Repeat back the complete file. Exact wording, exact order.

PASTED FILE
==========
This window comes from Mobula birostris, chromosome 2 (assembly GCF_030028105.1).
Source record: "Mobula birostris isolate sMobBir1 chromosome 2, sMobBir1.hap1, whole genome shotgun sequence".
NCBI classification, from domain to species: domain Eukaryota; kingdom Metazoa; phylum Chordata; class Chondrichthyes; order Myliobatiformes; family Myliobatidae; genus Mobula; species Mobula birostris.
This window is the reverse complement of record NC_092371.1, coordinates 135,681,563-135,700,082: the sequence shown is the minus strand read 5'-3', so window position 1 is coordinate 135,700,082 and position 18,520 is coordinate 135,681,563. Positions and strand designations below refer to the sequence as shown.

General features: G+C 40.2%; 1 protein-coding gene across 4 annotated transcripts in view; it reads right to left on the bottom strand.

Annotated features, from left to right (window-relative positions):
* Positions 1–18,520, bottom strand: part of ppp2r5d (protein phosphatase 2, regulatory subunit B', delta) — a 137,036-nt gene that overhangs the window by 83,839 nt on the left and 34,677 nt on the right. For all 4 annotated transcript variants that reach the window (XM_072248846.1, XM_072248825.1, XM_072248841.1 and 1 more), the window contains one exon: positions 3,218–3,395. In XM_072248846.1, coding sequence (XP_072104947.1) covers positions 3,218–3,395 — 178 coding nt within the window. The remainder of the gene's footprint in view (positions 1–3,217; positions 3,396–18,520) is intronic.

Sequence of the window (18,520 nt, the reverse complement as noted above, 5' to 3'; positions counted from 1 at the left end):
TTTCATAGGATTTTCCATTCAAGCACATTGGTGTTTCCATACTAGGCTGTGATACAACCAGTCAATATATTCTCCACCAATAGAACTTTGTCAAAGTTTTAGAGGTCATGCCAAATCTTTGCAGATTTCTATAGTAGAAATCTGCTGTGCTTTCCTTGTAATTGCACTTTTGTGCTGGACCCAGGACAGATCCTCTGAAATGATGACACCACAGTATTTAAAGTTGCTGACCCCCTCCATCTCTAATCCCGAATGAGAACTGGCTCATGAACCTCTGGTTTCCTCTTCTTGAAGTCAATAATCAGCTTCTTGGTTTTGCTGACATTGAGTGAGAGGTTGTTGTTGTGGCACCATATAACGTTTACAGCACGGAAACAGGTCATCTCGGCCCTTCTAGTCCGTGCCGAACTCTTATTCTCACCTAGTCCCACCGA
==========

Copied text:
This window comes from Mobula birostris, chromosome 2 (assembly GCF_030028105.1).
Source record: "Mobula birostris isolate sMobBir1 chromosome 2, sMobBir1.hap1, whole genome shotgun sequence".
NCBI classification, from domain to species: domain Eukaryota; kingdom Metazoa; phylum Chordata; class Chondrichthyes; order Myliobatiformes; family Myliobatidae; genus Mobula; species Mobula birostris.
This window is the reverse complement of record NC_092371.1, coordinates 135,681,563-135,700,082: the sequence shown is the minus strand read 5'-3', so window position 1 is coordinate 135,700,082 and position 18,520 is coordinate 135,681,563. Positions and strand designations below refer to the sequence as shown.

General features: G+C 40.2%; 1 protein-coding gene across 4 annotated transcripts in view; it reads right to left on the bottom strand.

Annotated features, from left to right (window-relative positions):
* Positions 1–18,520, bottom strand: part of ppp2r5d (protein phosphatase 2, regulatory subunit B', delta) — a 137,036-nt gene that overhangs the window by 83,839 nt on the left and 34,677 nt on the right. For all 4 annotated transcript variants that reach the window (XM_072248846.1, XM_072248825.1, XM_072248841.1 and 1 more), the window contains one exon: positions 3,218–3,395. In XM_072248846.1, coding sequence (XP_072104947.1) covers positions 3,218–3,395 — 178 coding nt within the window. The remainder of the gene's footprint in view (positions 1–3,217; positions 3,396–18,520) is intronic.

Sequence of the window (18,520 nt, the reverse complement as noted above, 5' to 3'; positions counted from 1 at the left end):
TTTCATAGGATTTTCCATTCAAGCACATTGGTGTTTCCATACTAGGCTGTGATACAACCAGTCAATATATTCTCCACCAATAGAACTTTGTCAAAGTTTTAGAGGTCATGCCAAATCTTTGCAGATTTCTATAGTAGAAATCTGCTGTGCTTTCCTTGTAATTGCACTTTTGTGCTGGACCCAGGACAGATCCTCTGAAATGATGACACCACAGTATTTAAAGTTGCTGACCCCCTCCATCTCTAATCCCGAATGAGAACTGGCTCATGAACCTCTGGTTTCCTCTTCTTGAAGTCAATAATCAGCTTCTTGGTTTTGCTGACATTGAGTGAGAGGTTGTTGTTGTGGCACCATATAACGTTTACAGCACGGAAACAGGTCATCTCGGCCCTTCTAGTCCGTGCCGAACTCTTATTCTCACCTAGTCCCACCGA